Symphony

How the Symphony Began

These are terms used loosely, however. People are often ‘going to a symphony’ and pop songs have ‘symphony’ in their titles, but these are such casual usages that they’re almost without meaning. What, exactly, is a symphony and its function?

A symphony is an extensive composition, usually for orchestra, that consists of many parts, themes, and contrasts.

A symphony is a written piece of music, unlike a symphony orchestra, which is an orchestra equipped to play a symphony. The Boston Symphony Orchestra and London Symphony Orchestra, for instance, are arrangements of musicians large enough to perform works on a symphonic scale.

During the Middle Ages, the term sinfonia (from Greek, meaning ‘agreement’ or ‘concord’ of sound) was applied to instruments that could produce two or more sounds at once, such as the organ. As orchestras evolved across the 17th and early 18th centuries, sinfonia became used to indicate a variety of compositions.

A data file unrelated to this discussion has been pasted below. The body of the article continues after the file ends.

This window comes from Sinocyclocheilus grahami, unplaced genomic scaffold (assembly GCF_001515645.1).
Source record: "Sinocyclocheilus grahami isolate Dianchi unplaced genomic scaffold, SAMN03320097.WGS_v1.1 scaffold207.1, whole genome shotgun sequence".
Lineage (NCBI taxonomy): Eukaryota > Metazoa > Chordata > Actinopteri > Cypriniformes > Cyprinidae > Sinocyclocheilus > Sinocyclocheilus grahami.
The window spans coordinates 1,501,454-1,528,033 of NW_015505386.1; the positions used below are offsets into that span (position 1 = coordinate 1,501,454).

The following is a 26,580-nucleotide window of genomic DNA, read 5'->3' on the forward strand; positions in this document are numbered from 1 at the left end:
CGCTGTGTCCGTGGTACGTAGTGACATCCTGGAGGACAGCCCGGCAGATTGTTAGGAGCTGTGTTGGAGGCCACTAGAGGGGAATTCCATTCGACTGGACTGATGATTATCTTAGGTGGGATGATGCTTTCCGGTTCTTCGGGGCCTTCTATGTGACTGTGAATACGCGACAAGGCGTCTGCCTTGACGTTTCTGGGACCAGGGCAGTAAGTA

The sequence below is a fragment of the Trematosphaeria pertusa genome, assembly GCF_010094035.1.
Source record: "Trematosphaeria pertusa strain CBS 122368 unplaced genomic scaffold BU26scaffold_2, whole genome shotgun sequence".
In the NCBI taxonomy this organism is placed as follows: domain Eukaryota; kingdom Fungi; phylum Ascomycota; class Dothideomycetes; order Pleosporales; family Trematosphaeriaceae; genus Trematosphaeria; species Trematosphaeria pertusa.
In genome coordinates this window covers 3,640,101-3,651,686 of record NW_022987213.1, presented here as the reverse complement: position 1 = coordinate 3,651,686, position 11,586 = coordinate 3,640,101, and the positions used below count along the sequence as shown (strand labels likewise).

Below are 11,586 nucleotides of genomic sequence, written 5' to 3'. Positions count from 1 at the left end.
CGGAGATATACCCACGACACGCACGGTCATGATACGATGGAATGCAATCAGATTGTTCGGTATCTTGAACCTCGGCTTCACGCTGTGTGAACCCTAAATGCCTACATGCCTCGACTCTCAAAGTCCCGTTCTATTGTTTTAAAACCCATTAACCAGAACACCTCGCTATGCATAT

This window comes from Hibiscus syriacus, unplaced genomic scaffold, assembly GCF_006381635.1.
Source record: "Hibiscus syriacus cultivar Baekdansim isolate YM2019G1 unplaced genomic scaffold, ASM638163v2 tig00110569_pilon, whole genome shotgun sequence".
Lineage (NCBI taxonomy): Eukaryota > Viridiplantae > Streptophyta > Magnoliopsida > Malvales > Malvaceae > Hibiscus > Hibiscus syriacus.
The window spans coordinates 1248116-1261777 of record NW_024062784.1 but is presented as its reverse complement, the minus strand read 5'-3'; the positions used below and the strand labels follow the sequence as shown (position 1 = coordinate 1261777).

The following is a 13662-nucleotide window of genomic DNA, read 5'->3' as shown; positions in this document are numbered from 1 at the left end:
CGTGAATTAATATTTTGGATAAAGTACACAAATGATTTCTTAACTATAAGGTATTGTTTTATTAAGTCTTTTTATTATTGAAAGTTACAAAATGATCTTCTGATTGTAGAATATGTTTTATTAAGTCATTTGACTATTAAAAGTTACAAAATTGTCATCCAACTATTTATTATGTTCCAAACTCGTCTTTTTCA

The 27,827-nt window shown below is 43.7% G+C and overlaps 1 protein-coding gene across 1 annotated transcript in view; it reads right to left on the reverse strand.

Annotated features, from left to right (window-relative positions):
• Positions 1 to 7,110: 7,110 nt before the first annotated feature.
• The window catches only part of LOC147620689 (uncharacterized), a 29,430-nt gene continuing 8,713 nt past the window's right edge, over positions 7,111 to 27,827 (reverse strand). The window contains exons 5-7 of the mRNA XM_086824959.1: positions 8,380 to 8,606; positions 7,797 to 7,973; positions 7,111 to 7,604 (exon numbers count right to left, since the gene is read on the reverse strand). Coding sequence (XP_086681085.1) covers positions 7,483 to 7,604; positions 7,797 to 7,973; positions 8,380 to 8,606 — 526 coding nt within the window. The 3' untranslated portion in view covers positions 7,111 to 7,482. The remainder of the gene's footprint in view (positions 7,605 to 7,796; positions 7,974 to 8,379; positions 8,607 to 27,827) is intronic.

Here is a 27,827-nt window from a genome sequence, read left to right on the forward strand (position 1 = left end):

Baroque composers such as Bach and Handel often wrote in the form of a sinfonia, which was also called an overture in their day. The most common form of sinfonia evolved from the Italian style, using three contrasting sections, or ‘movements:’ fast, slow, and fast. Normally, the sinfonia was not performed as an independent work; it occupied part of a larger composition such as an opera, oratorio, or suite.

Symphonies gradually became independent, self-contained works during the early-to-mid 18th century. Haydn and Mozart were amongst those who first wrote symphonies apart from the contexts to which they were long subordinate. The symphony later contained four movements rather than three (usually fast – slow – dance tempo – fast) and musical ideas were developed more extensively.

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